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'We don't want be a feeding ground for other clubs': Irish out to ensure history doesn't repeat itself with latest crop of rising academy stars

By Liam Heagney
(Photo by Alex Davidson/Getty Images)

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Ex-Ireland and Munster boss Declan Kidney may be a relative novice to Gallagher Premiership rugby having only pitched up for work in England in March 2018 and then spending his first full season exiled to the Championship, but he knows enough of the history of London Irish to know that he must now have a consistently competitive side or risk losing the latest wave of youthful talent.


It’s been a major pitfall for the Irish this last decade, ever since they went into reverse after a 2008 European Cup semi-final appearance was followed by defeat in the 2009 Premiership final. They have one of the best academies set-ups around but the stagnation of their first-team has resulted in that talent – especially their young backs – falling prey to rival clubs. 

Delon Armitage headed to Toulon in 2012, Anthony Watson and Jonathan Joseph to Bath in 2013, and Joe Cokanasiga and Johnny Williams to Bath and Newcastle respectively in 2018 to name but five of the many names they nurtured who left for greener pastures.

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It’s a pattern that Kidney is conscious of as he nears the end of his second full Premiership in charge with youthful wings Ollie Hassell-Collins, a 21-year-old with 32 top-flight appearances and 14 tries, and Ben Loader, the 22-year-old with 30 Premiership runs and nine tries, regulars in a useful back three complemented by 23-year-old full-back Tom Parton, another academy graduate at Irish who has six tries from his 23 Premiership appearances.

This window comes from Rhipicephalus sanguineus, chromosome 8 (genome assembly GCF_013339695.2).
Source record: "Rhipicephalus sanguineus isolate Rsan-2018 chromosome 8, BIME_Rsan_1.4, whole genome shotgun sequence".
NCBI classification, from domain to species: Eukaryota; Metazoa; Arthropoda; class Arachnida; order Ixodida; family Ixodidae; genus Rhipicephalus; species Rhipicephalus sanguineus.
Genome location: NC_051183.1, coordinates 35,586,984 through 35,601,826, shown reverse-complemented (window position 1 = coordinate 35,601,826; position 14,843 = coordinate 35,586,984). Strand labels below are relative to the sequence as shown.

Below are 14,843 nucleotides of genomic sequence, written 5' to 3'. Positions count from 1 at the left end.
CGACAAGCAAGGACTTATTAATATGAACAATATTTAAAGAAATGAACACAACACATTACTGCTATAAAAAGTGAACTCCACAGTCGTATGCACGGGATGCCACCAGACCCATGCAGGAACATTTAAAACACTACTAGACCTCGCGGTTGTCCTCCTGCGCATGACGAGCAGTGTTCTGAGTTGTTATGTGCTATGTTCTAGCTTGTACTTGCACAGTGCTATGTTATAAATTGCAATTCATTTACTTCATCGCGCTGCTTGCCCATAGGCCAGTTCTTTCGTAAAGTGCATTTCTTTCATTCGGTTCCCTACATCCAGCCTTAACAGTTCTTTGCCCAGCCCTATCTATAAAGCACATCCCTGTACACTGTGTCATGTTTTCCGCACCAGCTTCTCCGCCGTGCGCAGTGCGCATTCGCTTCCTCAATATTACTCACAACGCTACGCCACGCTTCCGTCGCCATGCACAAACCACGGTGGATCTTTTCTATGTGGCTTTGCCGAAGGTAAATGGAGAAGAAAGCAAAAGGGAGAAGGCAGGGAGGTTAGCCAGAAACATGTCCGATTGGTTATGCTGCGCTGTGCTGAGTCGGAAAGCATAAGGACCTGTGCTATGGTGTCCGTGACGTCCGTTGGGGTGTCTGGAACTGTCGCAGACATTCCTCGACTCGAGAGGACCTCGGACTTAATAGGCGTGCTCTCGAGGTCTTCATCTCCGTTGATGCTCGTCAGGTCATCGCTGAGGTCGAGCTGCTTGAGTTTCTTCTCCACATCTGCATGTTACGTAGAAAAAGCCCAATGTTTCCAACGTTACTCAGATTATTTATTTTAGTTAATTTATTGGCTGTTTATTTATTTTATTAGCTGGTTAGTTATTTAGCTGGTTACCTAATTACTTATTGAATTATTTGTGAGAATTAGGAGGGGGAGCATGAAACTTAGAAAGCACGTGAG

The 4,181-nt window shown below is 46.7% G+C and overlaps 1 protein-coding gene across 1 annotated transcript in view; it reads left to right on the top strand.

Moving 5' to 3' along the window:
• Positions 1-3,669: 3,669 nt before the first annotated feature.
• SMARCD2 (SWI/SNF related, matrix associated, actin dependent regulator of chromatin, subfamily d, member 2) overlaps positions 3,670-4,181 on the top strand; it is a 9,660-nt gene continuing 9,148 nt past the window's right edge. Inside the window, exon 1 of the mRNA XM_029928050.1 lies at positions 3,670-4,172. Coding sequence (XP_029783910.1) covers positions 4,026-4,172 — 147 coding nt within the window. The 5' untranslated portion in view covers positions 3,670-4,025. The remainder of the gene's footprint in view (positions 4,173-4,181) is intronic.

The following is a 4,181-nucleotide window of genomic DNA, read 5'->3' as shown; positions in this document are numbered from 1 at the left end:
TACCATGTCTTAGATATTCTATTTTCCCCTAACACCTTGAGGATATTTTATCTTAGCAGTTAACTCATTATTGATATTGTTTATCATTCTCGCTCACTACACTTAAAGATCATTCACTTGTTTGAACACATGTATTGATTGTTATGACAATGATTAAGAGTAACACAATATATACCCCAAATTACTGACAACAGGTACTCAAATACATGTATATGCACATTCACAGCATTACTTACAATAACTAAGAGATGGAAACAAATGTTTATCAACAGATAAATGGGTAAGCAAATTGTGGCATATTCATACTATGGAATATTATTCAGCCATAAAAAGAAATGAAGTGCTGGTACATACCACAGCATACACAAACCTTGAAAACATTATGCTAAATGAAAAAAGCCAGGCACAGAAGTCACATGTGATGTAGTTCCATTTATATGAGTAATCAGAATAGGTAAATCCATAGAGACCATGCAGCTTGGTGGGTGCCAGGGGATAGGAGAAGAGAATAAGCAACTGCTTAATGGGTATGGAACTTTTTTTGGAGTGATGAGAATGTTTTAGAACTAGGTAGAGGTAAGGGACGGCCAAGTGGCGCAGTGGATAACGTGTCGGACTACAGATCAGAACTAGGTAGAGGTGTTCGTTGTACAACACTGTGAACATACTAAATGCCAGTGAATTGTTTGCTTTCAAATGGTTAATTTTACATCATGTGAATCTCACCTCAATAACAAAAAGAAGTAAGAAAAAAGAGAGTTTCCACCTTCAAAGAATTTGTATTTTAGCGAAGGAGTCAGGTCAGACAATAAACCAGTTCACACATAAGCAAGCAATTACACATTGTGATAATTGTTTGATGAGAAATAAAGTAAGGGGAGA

Irish are currently seventh with four matches remaining and chasing down their best finish in the Premiership since the seventh spot they secured in 2011/12. It’s a task that starts on Tuesday night with the visit of defending champions Exeter to Brentford and Kidney is acutely aware of the need to finish as strongly as possible to send out the message that the Exiles really do mean business and are a genuine career home for its academy talent, not a shop window for others to flash the cash and lure them elsewhere.

Looking at the situation London Irish find themselves in near the end of a second term back in the top-flight that is an improvement on last season’s tenth-place finish, Kidney told RugbyPass: “Exeter are from a catchment where they don’t have a lot of competition. When you are in London it’s different because we have a couple of teams, Harlequins are just down the road and Saracens aren’t too far away with Ealing there too, so players have lots of choices.


“What you want to try and do is the players that do come into your system you want to hang onto them. I wouldn’t say the progress London Irish have made is since when Les (Kiss) and I arrived. The club was already progressing and we just tried to add a little of ourselves to it.

“If we had Anthony Watson, Joe Cokanasiga, Johny Williams and Jonathan Joseph, if they were all here we would have a nice conundrum for selection. What we want to do is make sure we create an environment so that the work being done at underage level is for the benefit of the London Irish club and not be a feeding ground for other clubs.

“It’s not like soccer where you have transfer fees, so we want to make ourselves good enough so that players want to stay. You want to give these younger fellas a go but you must compete in the league as well too. It’s a bit of a drip-feed so that when they are good enough they get picked.

“We have a few others like Ben Donnell (20, back row), who has had a fair bit of exposure, Lovejoy Chawatama (28, prop) is a slower burner who has come into it, Phil Cokanasiga (19, centre) got to play last week so we have quite a number coming through like that but if you are going to do it on the back of results like the last one that is no good for anybody (the 27-52 loss at Newcastle).


“What you have got to do is drip feed it [the rookie talent] into a positive environment. That is not always winning matches but it is certainly being at the competitive end of the game when it comes to the last five or ten minutes.”

The thing with rookies is they can flatter to deceive – they can look immensely promising when they first get a look-in but then don’t have the consistency to follow through and make themselves long-term regulars. It is why Kidney is pleased with the contribution of Waisake Naholo to the club.